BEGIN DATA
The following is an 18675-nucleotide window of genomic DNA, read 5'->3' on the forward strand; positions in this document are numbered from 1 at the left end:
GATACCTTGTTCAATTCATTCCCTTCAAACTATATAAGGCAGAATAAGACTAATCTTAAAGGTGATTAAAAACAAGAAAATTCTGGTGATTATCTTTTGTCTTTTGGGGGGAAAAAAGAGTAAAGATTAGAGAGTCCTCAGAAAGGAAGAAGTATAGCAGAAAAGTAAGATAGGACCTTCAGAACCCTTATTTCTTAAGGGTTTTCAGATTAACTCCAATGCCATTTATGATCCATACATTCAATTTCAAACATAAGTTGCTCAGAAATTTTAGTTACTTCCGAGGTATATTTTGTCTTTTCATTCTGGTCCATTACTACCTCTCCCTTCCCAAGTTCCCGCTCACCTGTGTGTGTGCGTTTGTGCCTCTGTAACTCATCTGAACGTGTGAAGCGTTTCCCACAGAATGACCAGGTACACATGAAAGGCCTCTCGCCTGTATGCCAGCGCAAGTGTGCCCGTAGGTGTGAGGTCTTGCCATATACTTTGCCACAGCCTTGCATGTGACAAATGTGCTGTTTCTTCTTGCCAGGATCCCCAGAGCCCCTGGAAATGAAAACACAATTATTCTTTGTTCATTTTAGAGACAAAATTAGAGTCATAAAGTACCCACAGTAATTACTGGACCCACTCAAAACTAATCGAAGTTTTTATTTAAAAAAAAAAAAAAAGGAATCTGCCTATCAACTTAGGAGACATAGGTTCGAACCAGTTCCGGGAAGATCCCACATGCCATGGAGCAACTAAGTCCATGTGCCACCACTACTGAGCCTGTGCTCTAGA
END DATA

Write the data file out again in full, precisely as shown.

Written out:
The following is an 18675-nucleotide window of genomic DNA, read 5'->3' on the forward strand; positions in this document are numbered from 1 at the left end:
GATACCTTGTTCAATTCATTCCCTTCAAACTATATAAGGCAGAATAAGACTAATCTTAAAGGTGATTAAAAACAAGAAAATTCTGGTGATTATCTTTTGTCTTTTGGGGGGAAAAAAGAGTAAAGATTAGAGAGTCCTCAGAAAGGAAGAAGTATAGCAGAAAAGTAAGATAGGACCTTCAGAACCCTTATTTCTTAAGGGTTTTCAGATTAACTCCAATGCCATTTATGATCCATACATTCAATTTCAAACATAAGTTGCTCAGAAATTTTAGTTACTTCCGAGGTATATTTTGTCTTTTCATTCTGGTCCATTACTACCTCTCCCTTCCCAAGTTCCCGCTCACCTGTGTGTGTGCGTTTGTGCCTCTGTAACTCATCTGAACGTGTGAAGCGTTTCCCACAGAATGACCAGGTACACATGAAAGGCCTCTCGCCTGTATGCCAGCGCAAGTGTGCCCGTAGGTGTGAGGTCTTGCCATATACTTTGCCACAGCCTTGCATGTGACAAATGTGCTGTTTCTTCTTGCCAGGATCCCCAGAGCCCCTGGAAATGAAAACACAATTATTCTTTGTTCATTTTAGAGACAAAATTAGAGTCATAAAGTACCCACAGTAATTACTGGACCCACTCAAAACTAATCGAAGTTTTTATTTAAAAAAAAAAAAAAAGGAATCTGCCTATCAACTTAGGAGACATAGGTTCGAACCAGTTCCGGGAAGATCCCACATGCCATGGAGCAACTAAGTCCATGTGCCACCACTACTGAGCCTGTGCTCTAGA